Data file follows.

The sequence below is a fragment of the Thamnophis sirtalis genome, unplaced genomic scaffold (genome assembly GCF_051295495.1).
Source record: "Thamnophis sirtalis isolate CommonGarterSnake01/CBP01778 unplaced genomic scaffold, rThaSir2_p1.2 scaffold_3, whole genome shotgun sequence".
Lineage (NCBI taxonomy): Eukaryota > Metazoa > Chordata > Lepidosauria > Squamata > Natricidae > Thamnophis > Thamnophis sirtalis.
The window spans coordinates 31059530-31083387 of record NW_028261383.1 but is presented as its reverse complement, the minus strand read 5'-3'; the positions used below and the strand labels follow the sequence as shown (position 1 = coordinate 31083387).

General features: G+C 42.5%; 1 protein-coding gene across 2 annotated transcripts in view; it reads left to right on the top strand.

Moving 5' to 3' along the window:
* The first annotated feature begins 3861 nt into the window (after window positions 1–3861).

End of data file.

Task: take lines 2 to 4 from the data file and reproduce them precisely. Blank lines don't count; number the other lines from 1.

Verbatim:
Source record: "Thamnophis sirtalis isolate CommonGarterSnake01/CBP01778 unplaced genomic scaffold, rThaSir2_p1.2 scaffold_3, whole genome shotgun sequence".
Lineage (NCBI taxonomy): Eukaryota > Metazoa > Chordata > Lepidosauria > Squamata > Natricidae > Thamnophis > Thamnophis sirtalis.
The window spans coordinates 31059530-31083387 of record NW_028261383.1 but is presented as its reverse complement, the minus strand read 5'-3'; the positions used below and the strand labels follow the sequence as shown (position 1 = coordinate 31083387).